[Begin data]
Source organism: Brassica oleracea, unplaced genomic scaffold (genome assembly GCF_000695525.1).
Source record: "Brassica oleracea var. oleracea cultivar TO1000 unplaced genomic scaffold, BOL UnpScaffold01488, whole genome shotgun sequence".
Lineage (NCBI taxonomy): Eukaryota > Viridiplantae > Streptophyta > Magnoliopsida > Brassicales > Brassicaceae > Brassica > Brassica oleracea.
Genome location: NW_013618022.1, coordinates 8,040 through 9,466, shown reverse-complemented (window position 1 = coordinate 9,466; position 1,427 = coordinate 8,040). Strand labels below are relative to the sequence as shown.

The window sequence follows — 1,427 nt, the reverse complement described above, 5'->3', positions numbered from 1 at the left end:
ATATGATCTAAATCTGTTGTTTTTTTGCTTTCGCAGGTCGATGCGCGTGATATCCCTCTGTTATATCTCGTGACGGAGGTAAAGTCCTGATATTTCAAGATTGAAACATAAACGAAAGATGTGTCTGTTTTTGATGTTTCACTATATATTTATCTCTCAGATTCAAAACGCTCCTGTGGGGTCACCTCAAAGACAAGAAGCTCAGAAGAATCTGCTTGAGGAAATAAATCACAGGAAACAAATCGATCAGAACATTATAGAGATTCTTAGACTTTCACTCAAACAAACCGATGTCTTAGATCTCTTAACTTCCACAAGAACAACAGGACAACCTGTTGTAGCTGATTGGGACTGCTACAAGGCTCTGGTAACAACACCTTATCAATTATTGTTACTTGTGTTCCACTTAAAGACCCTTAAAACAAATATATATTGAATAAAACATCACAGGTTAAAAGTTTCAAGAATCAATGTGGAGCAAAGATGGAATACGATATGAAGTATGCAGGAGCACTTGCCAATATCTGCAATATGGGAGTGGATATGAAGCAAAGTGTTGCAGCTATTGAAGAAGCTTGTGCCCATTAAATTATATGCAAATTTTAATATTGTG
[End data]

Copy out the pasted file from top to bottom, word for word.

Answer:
Source organism: Brassica oleracea, unplaced genomic scaffold (genome assembly GCF_000695525.1).
Source record: "Brassica oleracea var. oleracea cultivar TO1000 unplaced genomic scaffold, BOL UnpScaffold01488, whole genome shotgun sequence".
Lineage (NCBI taxonomy): Eukaryota > Viridiplantae > Streptophyta > Magnoliopsida > Brassicales > Brassicaceae > Brassica > Brassica oleracea.
Genome location: NW_013618022.1, coordinates 8,040 through 9,466, shown reverse-complemented (window position 1 = coordinate 9,466; position 1,427 = coordinate 8,040). Strand labels below are relative to the sequence as shown.

The window sequence follows — 1,427 nt, the reverse complement described above, 5'->3', positions numbered from 1 at the left end:
ATATGATCTAAATCTGTTGTTTTTTTGCTTTCGCAGGTCGATGCGCGTGATATCCCTCTGTTATATCTCGTGACGGAGGTAAAGTCCTGATATTTCAAGATTGAAACATAAACGAAAGATGTGTCTGTTTTTGATGTTTCACTATATATTTATCTCTCAGATTCAAAACGCTCCTGTGGGGTCACCTCAAAGACAAGAAGCTCAGAAGAATCTGCTTGAGGAAATAAATCACAGGAAACAAATCGATCAGAACATTATAGAGATTCTTAGACTTTCACTCAAACAAACCGATGTCTTAGATCTCTTAACTTCCACAAGAACAACAGGACAACCTGTTGTAGCTGATTGGGACTGCTACAAGGCTCTGGTAACAACACCTTATCAATTATTGTTACTTGTGTTCCACTTAAAGACCCTTAAAACAAATATATATTGAATAAAACATCACAGGTTAAAAGTTTCAAGAATCAATGTGGAGCAAAGATGGAATACGATATGAAGTATGCAGGAGCACTTGCCAATATCTGCAATATGGGAGTGGATATGAAGCAAAGTGTTGCAGCTATTGAAGAAGCTTGTGCCCATTAAATTATATGCAAATTTTAATATTGTG